Politics, Murderers and the Fun Resulting – Part I
It may seem that politics is a dirty game, in essence humourless. However, you could look at it from different viewpoints. Depending on your worldview, you may want to be directly involved, watch it from distance with passion or disgust or stay indifferent. This article is suited for those who refuse to be serious and like to laugh humourless things off.
The cold war was getting colder, almost frozen, with no prospects of thawing. In 1980, the West would boycott the Moscow Olympiad. But two years prior, another sports event, the 1978 World Chess Championship has been tainted by the play of the powerful. It would have been shameful for the sport itself, given it was not so absurdly funny.
The problem rooted in challenger’s defection from the Soviet Union. The red giant could not tolerate such an insult, so when Viktor Korchnoi challenged the Champion, Anatoly Karpov, the nomenclature made decision: Korchnoi must fall, and he must fall hard.
The first strike had come before the championship even commenced. The Soviets protested against Korchnoi playing under the flag of Switzerland, where he had taken refuge. As a result, he decided to play under the white flag marked “Stateless”. The championship, as well as the fun ensuing, was ready to start.
Glasses and Chair Investigation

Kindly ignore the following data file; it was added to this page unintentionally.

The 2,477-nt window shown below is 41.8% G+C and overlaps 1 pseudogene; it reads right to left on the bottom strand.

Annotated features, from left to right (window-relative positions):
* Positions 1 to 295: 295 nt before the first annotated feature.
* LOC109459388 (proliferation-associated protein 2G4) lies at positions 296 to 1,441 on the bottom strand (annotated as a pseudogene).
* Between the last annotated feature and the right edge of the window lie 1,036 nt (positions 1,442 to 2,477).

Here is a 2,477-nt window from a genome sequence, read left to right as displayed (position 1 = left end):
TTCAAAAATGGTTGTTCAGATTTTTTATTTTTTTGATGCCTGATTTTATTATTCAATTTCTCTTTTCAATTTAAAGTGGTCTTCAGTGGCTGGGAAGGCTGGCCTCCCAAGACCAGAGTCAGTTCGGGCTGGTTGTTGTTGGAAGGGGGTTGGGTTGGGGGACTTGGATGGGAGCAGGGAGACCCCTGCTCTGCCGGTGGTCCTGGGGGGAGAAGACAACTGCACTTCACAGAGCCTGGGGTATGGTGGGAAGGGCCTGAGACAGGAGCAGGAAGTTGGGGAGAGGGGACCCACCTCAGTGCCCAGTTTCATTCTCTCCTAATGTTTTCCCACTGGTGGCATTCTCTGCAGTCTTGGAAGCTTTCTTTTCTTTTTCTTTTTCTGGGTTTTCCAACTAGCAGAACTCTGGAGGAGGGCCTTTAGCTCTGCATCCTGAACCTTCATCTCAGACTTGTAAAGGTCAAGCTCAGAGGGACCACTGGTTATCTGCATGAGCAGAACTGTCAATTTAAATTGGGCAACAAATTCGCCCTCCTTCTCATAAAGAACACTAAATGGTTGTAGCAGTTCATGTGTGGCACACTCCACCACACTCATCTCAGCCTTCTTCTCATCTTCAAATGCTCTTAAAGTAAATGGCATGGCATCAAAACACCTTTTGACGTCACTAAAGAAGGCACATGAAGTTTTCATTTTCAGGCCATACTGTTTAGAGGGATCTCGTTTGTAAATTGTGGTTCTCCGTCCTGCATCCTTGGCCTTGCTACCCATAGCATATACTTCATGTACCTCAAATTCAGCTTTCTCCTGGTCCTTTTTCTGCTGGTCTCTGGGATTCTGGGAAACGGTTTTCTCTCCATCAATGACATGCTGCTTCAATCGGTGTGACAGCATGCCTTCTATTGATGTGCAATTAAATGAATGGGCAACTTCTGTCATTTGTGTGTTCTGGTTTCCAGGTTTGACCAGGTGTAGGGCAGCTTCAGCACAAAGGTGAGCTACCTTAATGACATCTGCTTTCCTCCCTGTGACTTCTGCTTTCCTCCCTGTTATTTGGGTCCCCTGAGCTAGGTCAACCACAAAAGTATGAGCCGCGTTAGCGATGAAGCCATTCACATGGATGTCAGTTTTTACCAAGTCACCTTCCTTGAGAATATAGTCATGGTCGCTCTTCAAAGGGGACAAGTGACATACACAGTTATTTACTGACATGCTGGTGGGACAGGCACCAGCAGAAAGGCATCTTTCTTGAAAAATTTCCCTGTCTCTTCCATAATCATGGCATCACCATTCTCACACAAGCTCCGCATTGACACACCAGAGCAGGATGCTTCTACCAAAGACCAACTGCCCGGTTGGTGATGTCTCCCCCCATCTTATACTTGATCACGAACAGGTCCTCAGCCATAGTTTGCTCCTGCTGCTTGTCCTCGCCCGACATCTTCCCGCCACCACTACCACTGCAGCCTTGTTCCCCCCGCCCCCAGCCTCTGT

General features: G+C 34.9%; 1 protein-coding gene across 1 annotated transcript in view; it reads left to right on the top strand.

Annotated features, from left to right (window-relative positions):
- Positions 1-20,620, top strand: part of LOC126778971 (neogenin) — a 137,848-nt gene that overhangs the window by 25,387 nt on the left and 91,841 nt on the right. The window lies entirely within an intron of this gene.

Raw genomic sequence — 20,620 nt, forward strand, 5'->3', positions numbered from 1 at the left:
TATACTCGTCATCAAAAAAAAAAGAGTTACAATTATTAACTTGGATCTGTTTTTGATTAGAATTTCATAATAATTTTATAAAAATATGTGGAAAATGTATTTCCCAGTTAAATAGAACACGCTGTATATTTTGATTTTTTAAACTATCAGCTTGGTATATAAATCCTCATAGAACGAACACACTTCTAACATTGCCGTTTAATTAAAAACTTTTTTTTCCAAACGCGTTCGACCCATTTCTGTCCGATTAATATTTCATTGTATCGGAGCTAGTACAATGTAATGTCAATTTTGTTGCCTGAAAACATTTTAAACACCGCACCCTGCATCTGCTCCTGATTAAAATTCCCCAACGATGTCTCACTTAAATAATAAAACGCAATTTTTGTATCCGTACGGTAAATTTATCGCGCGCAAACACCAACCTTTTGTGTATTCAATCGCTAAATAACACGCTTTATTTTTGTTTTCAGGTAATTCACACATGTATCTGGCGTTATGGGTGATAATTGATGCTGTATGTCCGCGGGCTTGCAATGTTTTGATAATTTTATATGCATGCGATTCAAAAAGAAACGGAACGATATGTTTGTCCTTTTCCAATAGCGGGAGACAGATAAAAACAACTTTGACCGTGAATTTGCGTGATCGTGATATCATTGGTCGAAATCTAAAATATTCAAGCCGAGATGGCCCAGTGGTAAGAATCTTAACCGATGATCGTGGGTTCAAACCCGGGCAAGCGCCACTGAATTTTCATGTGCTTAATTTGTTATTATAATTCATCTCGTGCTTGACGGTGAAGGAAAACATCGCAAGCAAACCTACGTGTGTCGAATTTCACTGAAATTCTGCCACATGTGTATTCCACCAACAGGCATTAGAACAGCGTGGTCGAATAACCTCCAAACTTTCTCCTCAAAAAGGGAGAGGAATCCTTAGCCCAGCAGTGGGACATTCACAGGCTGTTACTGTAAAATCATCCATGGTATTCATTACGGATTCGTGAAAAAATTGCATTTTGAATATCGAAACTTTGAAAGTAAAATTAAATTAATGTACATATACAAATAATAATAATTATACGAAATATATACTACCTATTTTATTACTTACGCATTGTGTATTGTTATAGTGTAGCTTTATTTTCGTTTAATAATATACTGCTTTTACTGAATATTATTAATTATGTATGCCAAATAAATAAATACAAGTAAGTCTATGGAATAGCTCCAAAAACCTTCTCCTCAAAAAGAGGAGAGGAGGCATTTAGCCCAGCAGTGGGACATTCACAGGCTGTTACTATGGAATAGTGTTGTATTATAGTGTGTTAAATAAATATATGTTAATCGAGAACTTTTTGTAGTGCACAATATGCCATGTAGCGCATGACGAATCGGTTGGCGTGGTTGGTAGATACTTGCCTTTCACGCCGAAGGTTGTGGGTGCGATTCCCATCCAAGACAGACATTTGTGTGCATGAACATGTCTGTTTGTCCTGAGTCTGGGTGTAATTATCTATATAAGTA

Firstly, Karpov claimed that his opponents mirror glasses were distracting him. The reflection allegedly caused him to lose concentration. After a long trials by the jury, the challenger was allowed to keep them. Korchnoi, in a counter attack, asked for permission to bring his own chair. Karpov could not let him do that easily. The chair had to go through an x-ray examination at a local hospital before it was allowed in the room.
Korchnoi madethings a little bit more complicted for his opponent – Karpov had to use a small cusion to make level with Korčnoj. He responded with swiweling in the chair – he kept doing it until game 16.
Blueberry Yoghurt Regulation Act
Another incident happened during the second game. Karpov was delivered a glass of violet coloured yoghurt. Following note was passed to the arbiter: ‘It is clear that a cunningly arranged distribution of edible items to one player during the game, emanating from one delegation or the other, could convey a kind of code message’.
It was meant to be a satirical, tongue-in-cheek reaction to ridiculous demands by the Soviet delegation. But the joke was not greatly appreciated by the jury: Karpov was only allowed to receive one meal per game, at a fixed time, with a pre-game notification whether it would be a violet-coloured diary product.
These games brought much more hilarious incidents. We will have a look at aforementioned murderers, as well as other peculiar circumstances in the Part II of this article. And maybe we will finally touch the subject of chess. :)
This post is also available in: Slovak